D. Grassi, A. Migliorini, L. Montabone, S. Lebonnois, A. Cardesìn-Moinelo, G. Piccioni, P. Drossart, and L. V. Zasova. Thermal structure of Venusian nighttime mesosphere as observed by VIRTIS-Venus Express. Journal of Geophysical Research (Planets), 115:E09007, 2010. [ bib | DOI | ADS link ]

The mapping IR channel of the Visual and Infrared Thermal Imaging Spectrometer (VIRTIS-M) on board the Venus Express spacecraft observes the CO2 band at 4.3 μm at a spectral resolution adequate to retrieve the atmospheric temperature profiles in the 65-96 km altitude range. Observations acquired in the period June 2006 to July 2008 were used to derive average temperature fields as a function of latitude, subsolar longitude (i.e., local time, LT), and pressure. Coverage presented here is limited to the nighttime because of the adverse effects of daytime non-LTE emission on the retrieval procedure and to southernmost latitudes because of the orientation of the Venus-Express orbit. Maps of air temperature variability are also presented as the standard deviation of the population included in each averaging bin. At the 100 mbar level (about 65 km above the reference surface), temperatures tend to decrease from the evening to the morning side despite a local maximum observed around 20-21LT. The cold collar is evident around 65S, with a minimum temperature at 3LT. Moving to higher altitudes, local time trends become less evident at 12.6 mbar (about 75 km) where the temperature monotonically increases from middle latitudes to the southern pole. Nonetheless, at this pressure level, two weaker local time temperature minima are observed at 23LT and 2LT equatorward of 60S. Local time trends in temperature reverse about 85 km, where the morning side is the warmer. The variability at the 100 mbar level is maximum around 80S and stronger toward the morning side. Moving to higher altitudes, the morning side always shows the stronger variability. Southward of 60S, standard deviation presents minimum values around 12.6 mbar for all the local times.

S. Lebonnois, F. Hourdin, V. Eymet, A. Crespin, R. Fournier, and F. Forget. Superrotation of Venus' atmosphere analyzed with a full general circulation model. Journal of Geophysical Research (Planets), 115:E06006, 2010. [ bib | DOI | ADS link ]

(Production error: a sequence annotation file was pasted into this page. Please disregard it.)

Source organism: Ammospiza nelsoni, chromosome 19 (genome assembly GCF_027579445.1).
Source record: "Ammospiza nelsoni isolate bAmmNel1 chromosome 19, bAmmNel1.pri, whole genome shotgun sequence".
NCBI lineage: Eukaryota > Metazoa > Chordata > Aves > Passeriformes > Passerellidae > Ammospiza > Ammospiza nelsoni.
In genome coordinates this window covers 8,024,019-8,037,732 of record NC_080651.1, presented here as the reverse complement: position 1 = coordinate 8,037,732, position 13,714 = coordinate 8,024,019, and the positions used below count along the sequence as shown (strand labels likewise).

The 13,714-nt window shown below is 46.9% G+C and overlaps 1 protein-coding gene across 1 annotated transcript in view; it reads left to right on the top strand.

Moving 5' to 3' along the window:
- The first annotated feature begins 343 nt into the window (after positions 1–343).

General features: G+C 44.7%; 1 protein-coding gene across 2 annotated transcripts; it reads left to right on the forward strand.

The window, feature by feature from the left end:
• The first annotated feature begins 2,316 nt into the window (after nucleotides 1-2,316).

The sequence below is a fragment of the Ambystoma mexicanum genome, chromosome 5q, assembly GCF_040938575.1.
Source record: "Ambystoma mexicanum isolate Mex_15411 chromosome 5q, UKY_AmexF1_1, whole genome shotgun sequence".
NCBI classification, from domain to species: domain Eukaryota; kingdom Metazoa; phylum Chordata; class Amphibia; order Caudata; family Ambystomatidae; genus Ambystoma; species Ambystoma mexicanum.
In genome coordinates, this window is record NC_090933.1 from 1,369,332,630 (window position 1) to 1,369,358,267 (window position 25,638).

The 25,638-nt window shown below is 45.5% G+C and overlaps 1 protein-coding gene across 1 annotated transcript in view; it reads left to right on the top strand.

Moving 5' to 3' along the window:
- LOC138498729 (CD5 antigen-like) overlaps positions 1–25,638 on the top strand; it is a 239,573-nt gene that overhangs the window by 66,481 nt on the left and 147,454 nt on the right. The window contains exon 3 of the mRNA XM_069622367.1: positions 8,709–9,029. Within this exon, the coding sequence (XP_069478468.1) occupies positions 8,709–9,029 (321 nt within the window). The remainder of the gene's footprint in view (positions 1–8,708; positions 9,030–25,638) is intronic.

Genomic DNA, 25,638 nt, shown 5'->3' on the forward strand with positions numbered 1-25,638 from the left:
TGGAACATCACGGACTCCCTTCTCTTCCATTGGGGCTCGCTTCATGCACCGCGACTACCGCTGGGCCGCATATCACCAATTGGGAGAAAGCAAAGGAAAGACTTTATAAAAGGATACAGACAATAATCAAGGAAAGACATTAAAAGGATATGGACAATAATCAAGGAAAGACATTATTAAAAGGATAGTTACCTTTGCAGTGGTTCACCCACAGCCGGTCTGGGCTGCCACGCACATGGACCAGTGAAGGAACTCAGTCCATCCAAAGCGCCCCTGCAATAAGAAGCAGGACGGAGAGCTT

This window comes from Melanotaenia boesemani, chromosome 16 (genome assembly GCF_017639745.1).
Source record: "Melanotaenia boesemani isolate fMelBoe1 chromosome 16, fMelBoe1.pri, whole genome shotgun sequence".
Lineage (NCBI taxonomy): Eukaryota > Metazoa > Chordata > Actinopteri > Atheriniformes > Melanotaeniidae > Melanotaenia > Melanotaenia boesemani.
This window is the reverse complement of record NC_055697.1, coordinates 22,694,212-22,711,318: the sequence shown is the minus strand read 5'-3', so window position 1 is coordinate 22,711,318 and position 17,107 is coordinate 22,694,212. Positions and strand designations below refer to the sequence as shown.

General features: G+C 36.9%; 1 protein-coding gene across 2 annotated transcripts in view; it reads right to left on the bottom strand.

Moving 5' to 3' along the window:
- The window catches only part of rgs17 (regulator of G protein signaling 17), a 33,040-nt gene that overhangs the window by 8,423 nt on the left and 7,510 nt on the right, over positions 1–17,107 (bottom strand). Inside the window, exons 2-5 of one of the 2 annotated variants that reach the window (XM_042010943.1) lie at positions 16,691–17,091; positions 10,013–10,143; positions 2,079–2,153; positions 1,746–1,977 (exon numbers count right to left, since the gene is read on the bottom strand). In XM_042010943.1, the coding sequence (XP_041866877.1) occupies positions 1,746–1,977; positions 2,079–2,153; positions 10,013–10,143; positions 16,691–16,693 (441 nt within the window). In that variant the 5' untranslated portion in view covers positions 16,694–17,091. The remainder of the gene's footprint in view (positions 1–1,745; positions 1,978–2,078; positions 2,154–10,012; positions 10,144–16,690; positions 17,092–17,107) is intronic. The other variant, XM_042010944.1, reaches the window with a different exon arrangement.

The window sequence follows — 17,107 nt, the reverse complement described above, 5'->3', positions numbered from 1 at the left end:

A general circulation model (GCM) has been developed for the Venus atmosphere, from the surface up to 100 km altitude, based on the GCM developed for Earth at our laboratory. Key features of this new GCM include topography, diurnal cycle, dependence of the specific heat on temperature, and a consistent radiative transfer module based on net exchange rate matrices. This allows a consistent computation of the temperature field, in contrast to previous GCMs of Venus atmosphere that used simplified temperature forcing. The circulation is analyzed after 350 Venus days (111 Earth years). Superrotation is obtained above roughly 40 km altitude. Below, the zonal wind remains very small compared to observed values, which is a major pending question. The meridional circulation consists of equator-to-pole cells, the dominant one being located within the cloud layers. The modeled temperature structure is globally consistent with observations, though discrepancies persist in the stability of the lowest layers and equator-pole temperature contrast within the clouds (10 K in the model compared to the observed 40 K). In agreement with observational data, a convective layer is found between the base of the clouds (around 47 km) and the middle of the clouds (55-60 km altitude). The transport of angular momentum is analyzed, and comparison between the reference simulation and a simulation without diurnal cycle illustrates the role played by thermal tides in the equatorial region. Without diurnal cycle, the Gierasch-Rossow-Williams mechanism controls angular momentum transport. The diurnal tides add a significant downward transport of momentum in the equatorial region, causing low latitude momentum accumulation.